Martin Krzywinski / Genome Sciences Center / Martin Krzywinski / Genome Sciences Center / - contact me Martin Krzywinski / Genome Sciences Center / on Twitter Martin Krzywinski / Genome Sciences Center / - Lumondo Photography Martin Krzywinski / Genome Sciences Center / - Pi Art Martin Krzywinski / Genome Sciences Center / - Hilbertonians - Creatures on the Hilbert Curve
This love loves love. It's a strange love, strange love.Liz Fraserfind a way to love

similarity: beautiful

Malofiej 23 Bronze award for 1% Difference information graphic.

visualization + design

Typography geek? If you like the geometry and mathematics of these posters, you may enjoy something more lettered. Visions of type: Type Peep Show: The Private Curves of Letters posters.

The art of Pi (`pi`), Phi (`phi`) and `e`

Martin Krzywinski @MKrzywinski
Support Ellie Balk's Kickstarter community math mural project in which Brooklyn students learn math and art to visualize `pi`.

Pi Art Posters
 / Martin Krzywinski @MKrzywinski
2013 `pi` day

Pi Art Posters
 / Martin Krzywinski @MKrzywinski
2014 `pi` day

Pi Art Posters
 / Martin Krzywinski @MKrzywinski
2015 `pi` day

Pi Art Posters
 / Martin Krzywinski @MKrzywinski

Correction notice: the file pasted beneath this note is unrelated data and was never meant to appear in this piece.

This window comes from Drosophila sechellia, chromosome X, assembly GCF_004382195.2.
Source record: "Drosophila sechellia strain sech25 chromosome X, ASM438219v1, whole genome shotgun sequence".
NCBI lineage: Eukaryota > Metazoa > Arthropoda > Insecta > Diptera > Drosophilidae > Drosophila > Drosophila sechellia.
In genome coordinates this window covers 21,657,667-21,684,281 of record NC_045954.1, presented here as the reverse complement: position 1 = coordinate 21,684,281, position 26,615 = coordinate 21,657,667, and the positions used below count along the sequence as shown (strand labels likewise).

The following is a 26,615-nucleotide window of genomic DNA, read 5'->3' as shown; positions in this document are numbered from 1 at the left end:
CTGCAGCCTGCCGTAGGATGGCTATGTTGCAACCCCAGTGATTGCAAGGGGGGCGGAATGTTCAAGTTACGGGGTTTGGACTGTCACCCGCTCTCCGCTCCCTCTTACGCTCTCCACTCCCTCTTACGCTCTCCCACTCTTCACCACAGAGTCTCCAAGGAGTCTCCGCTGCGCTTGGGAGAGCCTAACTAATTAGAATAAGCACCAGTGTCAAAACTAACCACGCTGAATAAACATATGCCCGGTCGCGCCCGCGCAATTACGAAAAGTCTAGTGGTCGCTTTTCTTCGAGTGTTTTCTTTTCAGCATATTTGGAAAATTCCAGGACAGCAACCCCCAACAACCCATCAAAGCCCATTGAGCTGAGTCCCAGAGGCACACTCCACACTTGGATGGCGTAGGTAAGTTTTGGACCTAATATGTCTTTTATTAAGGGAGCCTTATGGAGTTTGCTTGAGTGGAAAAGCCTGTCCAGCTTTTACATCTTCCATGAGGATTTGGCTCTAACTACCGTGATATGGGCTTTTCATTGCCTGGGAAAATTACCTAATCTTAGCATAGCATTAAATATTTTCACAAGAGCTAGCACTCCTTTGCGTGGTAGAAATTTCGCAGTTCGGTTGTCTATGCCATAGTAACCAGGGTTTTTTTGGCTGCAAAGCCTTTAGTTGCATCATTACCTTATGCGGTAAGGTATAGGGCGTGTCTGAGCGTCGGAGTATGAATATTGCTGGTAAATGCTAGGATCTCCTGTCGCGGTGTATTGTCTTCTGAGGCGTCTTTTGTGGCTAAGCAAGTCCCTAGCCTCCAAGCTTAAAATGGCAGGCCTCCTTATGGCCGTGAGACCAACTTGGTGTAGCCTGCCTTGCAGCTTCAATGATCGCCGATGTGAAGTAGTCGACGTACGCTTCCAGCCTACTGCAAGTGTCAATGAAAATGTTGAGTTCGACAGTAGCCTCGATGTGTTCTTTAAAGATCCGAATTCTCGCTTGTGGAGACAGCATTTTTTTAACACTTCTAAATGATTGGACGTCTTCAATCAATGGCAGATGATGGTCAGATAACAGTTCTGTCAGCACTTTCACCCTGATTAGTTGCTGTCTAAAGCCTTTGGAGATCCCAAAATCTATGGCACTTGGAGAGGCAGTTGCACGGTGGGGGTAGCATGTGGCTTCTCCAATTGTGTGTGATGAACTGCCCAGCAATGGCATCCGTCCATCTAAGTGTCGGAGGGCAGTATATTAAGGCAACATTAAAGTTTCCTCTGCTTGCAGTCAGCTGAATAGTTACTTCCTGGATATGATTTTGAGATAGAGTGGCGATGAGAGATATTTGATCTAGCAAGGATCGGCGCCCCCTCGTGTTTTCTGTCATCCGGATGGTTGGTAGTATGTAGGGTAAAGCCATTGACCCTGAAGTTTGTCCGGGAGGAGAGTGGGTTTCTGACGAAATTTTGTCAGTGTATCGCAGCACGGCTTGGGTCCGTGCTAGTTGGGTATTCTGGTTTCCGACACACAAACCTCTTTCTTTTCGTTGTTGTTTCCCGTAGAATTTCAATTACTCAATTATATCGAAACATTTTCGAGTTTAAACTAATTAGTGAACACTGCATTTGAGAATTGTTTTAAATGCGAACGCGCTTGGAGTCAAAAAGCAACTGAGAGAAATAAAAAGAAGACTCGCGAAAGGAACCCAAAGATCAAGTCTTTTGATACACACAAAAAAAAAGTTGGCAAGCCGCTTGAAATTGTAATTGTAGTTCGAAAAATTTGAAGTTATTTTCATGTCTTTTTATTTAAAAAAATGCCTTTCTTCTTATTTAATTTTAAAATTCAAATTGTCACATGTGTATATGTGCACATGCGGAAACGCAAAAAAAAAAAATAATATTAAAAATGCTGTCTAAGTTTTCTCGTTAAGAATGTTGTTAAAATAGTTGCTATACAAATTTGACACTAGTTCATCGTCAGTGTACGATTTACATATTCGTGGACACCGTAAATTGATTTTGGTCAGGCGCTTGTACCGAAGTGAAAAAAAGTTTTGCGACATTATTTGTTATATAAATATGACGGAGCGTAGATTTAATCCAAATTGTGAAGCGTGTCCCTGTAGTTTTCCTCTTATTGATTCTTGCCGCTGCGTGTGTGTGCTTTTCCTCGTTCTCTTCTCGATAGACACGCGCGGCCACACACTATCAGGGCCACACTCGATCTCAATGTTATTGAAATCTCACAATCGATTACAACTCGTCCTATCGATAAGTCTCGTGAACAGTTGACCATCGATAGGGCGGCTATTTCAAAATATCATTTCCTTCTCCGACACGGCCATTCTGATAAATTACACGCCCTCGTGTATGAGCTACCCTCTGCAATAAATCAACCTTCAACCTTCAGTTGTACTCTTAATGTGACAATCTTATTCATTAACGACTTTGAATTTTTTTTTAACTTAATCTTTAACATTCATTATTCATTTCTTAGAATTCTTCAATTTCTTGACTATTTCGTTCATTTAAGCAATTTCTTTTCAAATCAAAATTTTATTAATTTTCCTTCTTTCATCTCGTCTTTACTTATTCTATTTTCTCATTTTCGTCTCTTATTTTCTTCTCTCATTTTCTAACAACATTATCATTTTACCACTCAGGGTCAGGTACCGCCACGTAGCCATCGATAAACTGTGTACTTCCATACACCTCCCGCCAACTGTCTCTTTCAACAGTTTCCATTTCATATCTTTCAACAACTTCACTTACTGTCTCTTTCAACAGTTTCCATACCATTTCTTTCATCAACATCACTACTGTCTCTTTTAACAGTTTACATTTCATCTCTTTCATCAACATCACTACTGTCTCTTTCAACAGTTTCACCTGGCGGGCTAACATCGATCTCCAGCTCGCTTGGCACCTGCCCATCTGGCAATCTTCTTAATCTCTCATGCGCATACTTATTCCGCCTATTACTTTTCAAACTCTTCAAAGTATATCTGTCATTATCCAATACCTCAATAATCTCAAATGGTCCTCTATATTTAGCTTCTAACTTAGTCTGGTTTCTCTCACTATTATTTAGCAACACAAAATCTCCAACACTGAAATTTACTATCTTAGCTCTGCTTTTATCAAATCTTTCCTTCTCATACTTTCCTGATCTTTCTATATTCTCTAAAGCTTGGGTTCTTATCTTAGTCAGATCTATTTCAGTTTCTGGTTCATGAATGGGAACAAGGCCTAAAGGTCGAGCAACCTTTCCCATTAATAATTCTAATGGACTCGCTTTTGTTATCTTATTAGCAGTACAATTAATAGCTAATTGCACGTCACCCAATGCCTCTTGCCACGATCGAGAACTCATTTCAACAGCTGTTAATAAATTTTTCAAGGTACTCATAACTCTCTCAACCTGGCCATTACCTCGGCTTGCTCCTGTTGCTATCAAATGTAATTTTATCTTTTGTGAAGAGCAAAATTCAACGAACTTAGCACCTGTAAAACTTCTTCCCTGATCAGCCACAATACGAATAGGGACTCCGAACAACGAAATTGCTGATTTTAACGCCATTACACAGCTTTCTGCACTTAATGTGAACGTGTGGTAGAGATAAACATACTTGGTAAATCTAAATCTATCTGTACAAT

2014 `pi` approx day

Pi Art Posters
 / Martin Krzywinski @MKrzywinski
Circular `pi` art

Numbers are a lot of fun. They can start conversations—the interesting number paradox is a party favourite: every number must be interesting because the first number that wasn't would be very interesting! Of course, in the wrong company they can just as easily end conversations.

The art here is my attempt at transforming famous numbers in mathematics into pretty visual forms, start some of these conversations and awaken emotions for mathematics—other than dislike and confusion

Numerology is bogus, but art based on numbers can be beautiful. Proclus got it right when he said (as quoted by M. Kline in Mathematical Thought from Ancient to Modern Times)

Wherever there is number, there is beauty.

Pi Art Posters
 / Martin Krzywinski @MKrzywinski
2,258 digits of `phi`, 3,855 digits of `e` and 3,628 digits of `pi` in 6 level treemaps. Uniform line thickness. Bauhaus prime colors in Piet Mondrian style. (2015 `pi` day posters)

the numbers π, φ and e

The consequence of the interesting number paradox is that all numbers are interesting. But some are more interesting than others—how Orwellian!

All animals are equal, but some animals are more equal than others.